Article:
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What you need to know for 02/23/2018

Compromise sought on DOT signs

Compromise sought on DOT signs

Federal government wants New York to remove non-conforming hiwat signs.

The state Department of Transportation and Federal Highway Administration will try to work out their differences over the state's promotion of tourism on new signs along interstate highways.

The sides met Tuesday in Washington and agreed to form a "working group" on the sign issue, according to a joint statement released by spokesmen for both agencies. They described a "constructive conversation."

"We agreed to form a working group on the sign issue to identify a strategy that explores opportunities to achieve New York's objectives of continuing to promote tourism in a manner consistent with federal legal requirements," the statement said. "We will continue these conversations with the aim to resolve any outstanding compliance issues."

The statement appeared to head off for now a confrontation over the signs that could have resulted in the state losing some of its federal highway funding.

The meeting included state Transportation Commission Matthew T. Driscoll and Federal Highway Administration Administrator Greg Nadeau.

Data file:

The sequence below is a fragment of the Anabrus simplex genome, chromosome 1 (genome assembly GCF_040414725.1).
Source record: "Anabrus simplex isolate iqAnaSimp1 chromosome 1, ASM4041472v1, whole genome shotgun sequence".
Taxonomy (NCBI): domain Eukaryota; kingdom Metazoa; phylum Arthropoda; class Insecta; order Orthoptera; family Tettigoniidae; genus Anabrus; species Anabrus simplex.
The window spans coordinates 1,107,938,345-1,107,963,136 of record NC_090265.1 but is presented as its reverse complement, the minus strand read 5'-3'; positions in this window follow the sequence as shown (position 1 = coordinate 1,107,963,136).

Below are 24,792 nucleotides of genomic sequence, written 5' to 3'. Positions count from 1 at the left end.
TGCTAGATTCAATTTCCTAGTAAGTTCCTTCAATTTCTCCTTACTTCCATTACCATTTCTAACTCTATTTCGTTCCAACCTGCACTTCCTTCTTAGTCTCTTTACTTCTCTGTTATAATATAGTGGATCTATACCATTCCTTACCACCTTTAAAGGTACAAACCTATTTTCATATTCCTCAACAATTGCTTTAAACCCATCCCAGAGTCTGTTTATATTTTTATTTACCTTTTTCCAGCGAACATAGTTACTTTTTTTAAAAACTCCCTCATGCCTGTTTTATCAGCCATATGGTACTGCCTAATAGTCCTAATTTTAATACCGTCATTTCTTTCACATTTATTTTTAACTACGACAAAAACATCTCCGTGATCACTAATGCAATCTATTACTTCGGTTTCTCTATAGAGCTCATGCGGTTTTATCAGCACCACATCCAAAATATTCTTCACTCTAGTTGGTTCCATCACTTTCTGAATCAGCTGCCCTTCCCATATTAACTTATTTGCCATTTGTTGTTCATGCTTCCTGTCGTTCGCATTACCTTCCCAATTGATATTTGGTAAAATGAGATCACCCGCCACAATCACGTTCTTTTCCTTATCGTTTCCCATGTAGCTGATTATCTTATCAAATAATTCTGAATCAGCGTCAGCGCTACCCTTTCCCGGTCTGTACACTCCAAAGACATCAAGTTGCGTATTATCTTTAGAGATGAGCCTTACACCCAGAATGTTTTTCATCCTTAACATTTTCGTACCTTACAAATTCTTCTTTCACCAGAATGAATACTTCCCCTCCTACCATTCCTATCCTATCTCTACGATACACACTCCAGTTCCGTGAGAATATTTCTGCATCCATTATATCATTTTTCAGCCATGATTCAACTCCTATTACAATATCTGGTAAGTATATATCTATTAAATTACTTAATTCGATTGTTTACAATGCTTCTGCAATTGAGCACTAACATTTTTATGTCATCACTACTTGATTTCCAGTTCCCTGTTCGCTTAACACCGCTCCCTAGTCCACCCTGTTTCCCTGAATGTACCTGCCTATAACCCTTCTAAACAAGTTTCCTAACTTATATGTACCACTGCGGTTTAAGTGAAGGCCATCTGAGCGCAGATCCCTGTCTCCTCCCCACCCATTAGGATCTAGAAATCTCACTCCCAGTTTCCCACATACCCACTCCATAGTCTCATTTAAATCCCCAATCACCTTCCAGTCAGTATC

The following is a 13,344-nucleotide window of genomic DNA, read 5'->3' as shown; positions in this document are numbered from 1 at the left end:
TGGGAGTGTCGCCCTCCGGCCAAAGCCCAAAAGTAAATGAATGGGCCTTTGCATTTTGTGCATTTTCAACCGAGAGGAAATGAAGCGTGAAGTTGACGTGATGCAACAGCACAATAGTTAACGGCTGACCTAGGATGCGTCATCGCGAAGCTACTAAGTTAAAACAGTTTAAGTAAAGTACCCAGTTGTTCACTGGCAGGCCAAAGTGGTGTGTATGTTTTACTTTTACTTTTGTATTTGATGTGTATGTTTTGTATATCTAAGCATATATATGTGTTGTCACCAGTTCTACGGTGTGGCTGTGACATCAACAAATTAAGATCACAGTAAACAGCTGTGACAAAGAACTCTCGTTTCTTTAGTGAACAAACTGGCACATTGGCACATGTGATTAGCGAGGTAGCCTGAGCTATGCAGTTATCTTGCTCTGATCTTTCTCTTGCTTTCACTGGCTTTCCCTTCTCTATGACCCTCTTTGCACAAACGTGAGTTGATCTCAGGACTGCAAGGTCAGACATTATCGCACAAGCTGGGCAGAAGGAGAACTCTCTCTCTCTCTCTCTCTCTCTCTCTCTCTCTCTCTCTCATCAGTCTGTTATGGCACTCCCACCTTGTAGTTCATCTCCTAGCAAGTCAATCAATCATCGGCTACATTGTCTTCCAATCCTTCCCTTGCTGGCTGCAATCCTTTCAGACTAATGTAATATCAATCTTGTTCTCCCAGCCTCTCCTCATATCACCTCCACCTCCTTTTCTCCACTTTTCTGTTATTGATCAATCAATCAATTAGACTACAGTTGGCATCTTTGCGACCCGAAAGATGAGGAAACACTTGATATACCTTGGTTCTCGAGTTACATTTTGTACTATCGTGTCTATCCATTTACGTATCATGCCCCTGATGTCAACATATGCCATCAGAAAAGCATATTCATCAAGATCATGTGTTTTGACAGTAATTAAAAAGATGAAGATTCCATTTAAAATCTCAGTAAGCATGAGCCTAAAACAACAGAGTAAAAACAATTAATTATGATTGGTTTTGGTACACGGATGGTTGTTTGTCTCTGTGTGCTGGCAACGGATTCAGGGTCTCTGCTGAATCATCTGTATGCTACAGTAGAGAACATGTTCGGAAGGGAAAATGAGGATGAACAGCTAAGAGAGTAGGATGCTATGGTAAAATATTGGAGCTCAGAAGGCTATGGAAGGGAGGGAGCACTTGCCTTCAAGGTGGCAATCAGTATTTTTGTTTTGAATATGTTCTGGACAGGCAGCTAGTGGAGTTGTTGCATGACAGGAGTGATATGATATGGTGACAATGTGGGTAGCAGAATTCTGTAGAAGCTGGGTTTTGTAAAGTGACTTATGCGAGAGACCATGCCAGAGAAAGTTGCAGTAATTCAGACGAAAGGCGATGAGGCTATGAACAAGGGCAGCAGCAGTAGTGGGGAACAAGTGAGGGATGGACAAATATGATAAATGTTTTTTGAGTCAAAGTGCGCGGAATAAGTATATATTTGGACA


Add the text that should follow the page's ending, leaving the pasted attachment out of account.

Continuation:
The Federal Highway Administration contends that the signs don't comply with federal laws intended to standardize and limit the number of signs on interstate highways, creating a potential to distract drivers and create a safety concern.

Despite federal concerns expressed as early as 2011, the state has gone ahead with installing them at dozens of locations, including along the Northway and state Thruway in the Capital Region. Following installations done this year, there are now 514 signs around the state.
The signs typically are being clustered in groups of five, promoting the "I Love New York" theme and promoting the state's "Taste New York" local food program, state parks,  and local history destinations.

While federal officials said they violate the Manual on Uniform Traffic Control Devices, state officials have consistently maintained that they don't.

“These tourism signs are non-traffic control devices and it is our opinion that they are permissible and do not require FHWA approval. We believed then and still believe now that our interpretation is consistent with federal guidelines," state DOT spokesman Gary Holmes said last week.

Federal officials also expressed concerns about over-the-counter cash sales the state is allowing at an interstate highway system rest area on Long Island, according to the joint statement.

Reach Gazette reporter Stephen Williams at 395-3086, swilliams@dailygazette.net or @gazettesteve on Twitter.

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